I have no doubts that you love Sylvie, and perhaps you are not the ooshy-gooshy type who is obsessed with her baby's every move; that's ok. And it's also ok if you don't want to have another child. I suspect you don't need reassurance but there it is, just in case. And I wish you lived closer because I would make sure to give you at least one evening away from your role as a mom, so you could be more able to get in touch with your Megan-ness. Motherhood is a never-ending task (or lists thereof), and unfortunately we don't find out until we become mothers. And the payoff, I suspect, is seeing them become great adults.

    Turning my rambling self off now /end.

  2. Every day that I have to remind myself that I am a human being, not just a baby care machine, and I am relevant, I think about going back to work... but since I am lucky enough to not need the income, I can't bear the thought of putting the Pie in daycare right now. It will happen, I'm sure, just not yet.

    And why don't we find out about the adjustment until after? I mean I know that there's no way we can really know until we've experienced it, but no one tells us anything. No one warns us or gives us a heads up. I have a whole other post on that though...

    thanks for reading, and thanks for sharing! i think that some separation - physically and mentally, allows for more appreciation. Distance makes the heart grow fonder, right? well it also makes the mommy go less crazy.

  3. My head is currently telling me I don't want kids, and then my heart feels guilty because of all the mothers who say "my kids are my world," like I'm missing out on a woman's intended life if I don't have any. So thanks for the in depth perspective from the other side, for the heads up of what to expect if I do have kids.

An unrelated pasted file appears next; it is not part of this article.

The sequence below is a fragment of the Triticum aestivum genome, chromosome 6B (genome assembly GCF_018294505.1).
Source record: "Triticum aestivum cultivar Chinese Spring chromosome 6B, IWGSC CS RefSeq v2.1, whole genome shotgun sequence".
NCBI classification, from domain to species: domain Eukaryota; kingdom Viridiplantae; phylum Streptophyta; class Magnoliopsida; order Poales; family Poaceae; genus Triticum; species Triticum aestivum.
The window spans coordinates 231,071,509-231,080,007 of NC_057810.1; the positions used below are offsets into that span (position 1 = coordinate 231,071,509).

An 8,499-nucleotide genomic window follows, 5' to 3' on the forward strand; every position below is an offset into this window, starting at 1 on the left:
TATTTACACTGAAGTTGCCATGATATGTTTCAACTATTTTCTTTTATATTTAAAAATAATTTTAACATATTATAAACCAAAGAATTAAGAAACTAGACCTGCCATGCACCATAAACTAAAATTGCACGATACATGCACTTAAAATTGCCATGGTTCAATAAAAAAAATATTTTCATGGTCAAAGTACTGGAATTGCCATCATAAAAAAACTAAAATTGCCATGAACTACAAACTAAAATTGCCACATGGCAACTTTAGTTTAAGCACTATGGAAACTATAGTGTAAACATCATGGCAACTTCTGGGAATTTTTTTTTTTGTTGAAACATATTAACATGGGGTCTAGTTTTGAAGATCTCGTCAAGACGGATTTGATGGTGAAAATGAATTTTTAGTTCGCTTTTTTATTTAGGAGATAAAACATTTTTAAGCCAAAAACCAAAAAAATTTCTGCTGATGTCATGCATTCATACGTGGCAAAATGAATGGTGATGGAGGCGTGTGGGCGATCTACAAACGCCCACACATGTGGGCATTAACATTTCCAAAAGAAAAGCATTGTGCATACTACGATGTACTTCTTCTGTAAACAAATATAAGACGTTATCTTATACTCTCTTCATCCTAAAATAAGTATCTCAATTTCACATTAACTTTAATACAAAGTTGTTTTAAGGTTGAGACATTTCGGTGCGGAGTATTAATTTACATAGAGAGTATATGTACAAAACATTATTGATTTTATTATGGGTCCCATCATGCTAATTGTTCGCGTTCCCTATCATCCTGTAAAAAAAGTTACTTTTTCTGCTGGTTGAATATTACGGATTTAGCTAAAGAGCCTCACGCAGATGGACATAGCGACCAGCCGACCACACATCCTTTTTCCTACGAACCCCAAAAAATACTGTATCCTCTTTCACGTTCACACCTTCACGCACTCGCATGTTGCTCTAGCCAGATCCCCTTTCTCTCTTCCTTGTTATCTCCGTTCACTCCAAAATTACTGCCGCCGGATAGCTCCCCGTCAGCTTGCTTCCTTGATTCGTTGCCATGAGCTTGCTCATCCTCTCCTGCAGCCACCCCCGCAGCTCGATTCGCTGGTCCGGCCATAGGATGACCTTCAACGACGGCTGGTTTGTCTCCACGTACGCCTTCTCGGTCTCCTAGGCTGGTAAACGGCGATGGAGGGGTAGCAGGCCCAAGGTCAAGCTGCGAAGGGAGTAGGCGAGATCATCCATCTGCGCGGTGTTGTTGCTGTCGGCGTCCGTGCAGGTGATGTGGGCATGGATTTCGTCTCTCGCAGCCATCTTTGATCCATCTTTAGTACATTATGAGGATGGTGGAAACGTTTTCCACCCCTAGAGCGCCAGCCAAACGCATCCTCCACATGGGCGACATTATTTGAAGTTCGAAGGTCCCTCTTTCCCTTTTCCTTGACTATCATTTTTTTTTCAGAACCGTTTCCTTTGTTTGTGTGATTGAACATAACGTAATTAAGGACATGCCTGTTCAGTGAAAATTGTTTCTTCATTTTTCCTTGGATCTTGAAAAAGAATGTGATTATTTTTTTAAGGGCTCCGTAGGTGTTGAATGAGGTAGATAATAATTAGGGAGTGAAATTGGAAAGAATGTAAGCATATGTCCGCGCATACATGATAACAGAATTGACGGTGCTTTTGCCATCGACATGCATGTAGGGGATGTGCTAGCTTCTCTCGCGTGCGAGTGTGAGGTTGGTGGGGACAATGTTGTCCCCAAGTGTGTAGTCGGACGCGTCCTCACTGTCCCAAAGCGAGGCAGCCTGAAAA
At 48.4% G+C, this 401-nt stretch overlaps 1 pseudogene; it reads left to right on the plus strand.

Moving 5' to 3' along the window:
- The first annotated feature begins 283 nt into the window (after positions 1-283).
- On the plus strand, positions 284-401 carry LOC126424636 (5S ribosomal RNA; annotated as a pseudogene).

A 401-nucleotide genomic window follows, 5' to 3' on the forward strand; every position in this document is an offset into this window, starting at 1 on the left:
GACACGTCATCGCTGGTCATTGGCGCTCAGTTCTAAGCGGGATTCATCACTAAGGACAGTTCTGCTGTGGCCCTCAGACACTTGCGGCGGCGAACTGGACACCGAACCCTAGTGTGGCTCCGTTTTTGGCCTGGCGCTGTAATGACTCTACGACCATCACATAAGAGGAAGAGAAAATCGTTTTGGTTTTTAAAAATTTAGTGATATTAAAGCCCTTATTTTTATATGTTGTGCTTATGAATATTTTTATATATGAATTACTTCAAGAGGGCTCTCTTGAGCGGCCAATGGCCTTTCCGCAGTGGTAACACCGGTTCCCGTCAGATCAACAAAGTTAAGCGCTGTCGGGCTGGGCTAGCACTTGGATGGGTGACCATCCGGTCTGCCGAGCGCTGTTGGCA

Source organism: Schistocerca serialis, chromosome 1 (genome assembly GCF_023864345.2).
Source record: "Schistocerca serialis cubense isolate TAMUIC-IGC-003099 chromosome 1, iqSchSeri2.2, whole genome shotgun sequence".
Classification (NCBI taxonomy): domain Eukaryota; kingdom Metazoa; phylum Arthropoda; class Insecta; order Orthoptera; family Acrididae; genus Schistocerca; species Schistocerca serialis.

4. Well, a baby DOES become your world- whether you want her to be or not! I spent my whole life pretty certain that I did not want to have kids and would never get married. Then I got married, and although I still thought I didn't want kids (I was very familiar with childcare as an oldest child & nanny) but shortly after the rings were on my finger my bio alarm clock started ringing. And this is all about duality of feelings - having a baby doesn't seem "worth it" to me yet, BUT I can now totally see how moms can call their kids their best friends, something which I always thought was a little creepy, pathetic and weird before. I have another post coming about normal adjustment for new moms - things that no one tells us to expect. I think you'll appreciate that one, too. Having a baby is really the biggest change you can probably make in your life, and one I I'm still not sure I was ready to make, but I also can't imagine myself as an aged woman without her children around her. Oh god, I said children. Plural.

  5. great great post, I got a lot out of that, you are me 7 years ago.......
    I am a much happier person when I am able to get away by myself for a while. I got a part-time job at Williams-Sonoma 3 years ago, and I think that saved me. Also, my husband appreciates my involvement with the kids more when he has to take care of them while I am selling pans and knives!
    I know your writing/blogging is your outlet, but what about taking a half hour walk every day BY YOURSELF? try it, see what happens.